Uber’s Compromise In India To Appease Regulators

Global ride-hailing company Uber is scrambling to find payments partners in India to meet new mobile-payments regulations that go live on Oct. 31, India’s Economic Times reported.

The most likely partners are Paytm, which launched in February and has 12 million mobile wallet users, and payment gateway PayU, whose customers include Snapdeal, Jabong, Bookmyshow, BigBasket and Groupon India, according to unnamed sources with direct knowledge of the search. Neither company would comment on any discussions.

In most countries, Uber stores credit card details of passengers and automatically charges the card once the taxi ride is over, using an international payment gateway. But under new regulations that India’s central bank issued in August, online payments in India must use two-factor authentication (which Uber’s payment gateway doesn’t support) and must be carried out in Indian rupees and not dollars.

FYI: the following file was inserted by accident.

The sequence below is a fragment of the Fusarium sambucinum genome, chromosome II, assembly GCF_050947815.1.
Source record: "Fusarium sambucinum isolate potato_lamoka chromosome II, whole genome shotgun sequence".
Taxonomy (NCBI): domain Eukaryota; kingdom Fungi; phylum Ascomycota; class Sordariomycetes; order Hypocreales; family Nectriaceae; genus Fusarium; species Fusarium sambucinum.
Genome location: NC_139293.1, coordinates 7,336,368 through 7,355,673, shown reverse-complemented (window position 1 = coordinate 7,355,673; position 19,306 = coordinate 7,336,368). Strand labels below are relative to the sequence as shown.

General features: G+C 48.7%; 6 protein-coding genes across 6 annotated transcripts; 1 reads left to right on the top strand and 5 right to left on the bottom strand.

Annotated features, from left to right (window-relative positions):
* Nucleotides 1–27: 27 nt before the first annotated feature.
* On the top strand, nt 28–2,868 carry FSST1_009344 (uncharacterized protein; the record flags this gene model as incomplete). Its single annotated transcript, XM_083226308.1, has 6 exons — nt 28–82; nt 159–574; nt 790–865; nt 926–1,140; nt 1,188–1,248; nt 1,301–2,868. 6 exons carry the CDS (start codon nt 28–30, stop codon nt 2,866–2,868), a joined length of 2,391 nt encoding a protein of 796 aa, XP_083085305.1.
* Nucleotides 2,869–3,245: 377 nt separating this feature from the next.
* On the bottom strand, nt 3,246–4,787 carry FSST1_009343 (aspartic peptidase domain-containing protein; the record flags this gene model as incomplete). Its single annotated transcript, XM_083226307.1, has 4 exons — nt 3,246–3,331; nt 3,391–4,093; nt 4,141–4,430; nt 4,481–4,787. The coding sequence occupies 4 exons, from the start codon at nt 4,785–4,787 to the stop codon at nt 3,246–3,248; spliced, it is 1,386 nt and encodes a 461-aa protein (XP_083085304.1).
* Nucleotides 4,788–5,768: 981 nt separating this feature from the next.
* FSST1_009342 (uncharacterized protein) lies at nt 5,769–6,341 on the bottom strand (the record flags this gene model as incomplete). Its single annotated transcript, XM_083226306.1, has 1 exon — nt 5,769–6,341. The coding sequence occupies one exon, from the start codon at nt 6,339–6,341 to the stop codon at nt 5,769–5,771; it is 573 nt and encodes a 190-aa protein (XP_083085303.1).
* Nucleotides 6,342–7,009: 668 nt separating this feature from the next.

Two-factor authentication will require users to receive a one-time PIN by mobile phone in order to complete the transaction, which will be a problem with poor Internet connectivity in India. “The one-click smooth seamless payment offering of Uber will vanish,” said Alok Mehta, director at payment processing firm Atom Technologies. “A passenger is not going to wait for more than two minutes to authenticate payment.”

To get around the new requirements, one Uber rival, taxi aggregator TaxiFor-Sure, has introduced physical mobile-wallet point-of-sale machines in the taxis on its network.




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Call it the great tug-of-war. Fraudsters are teaming up to form elaborate rings that work in sync to launch account takeovers. Chris Tremont, EVP at Radius Bank, tells PYMNTS that financial institutions (FIs) can beat such highly organized fraudsters at their own game. In the July 2020 Preventing Financial Crimes Playbook, Tremont lays out how.

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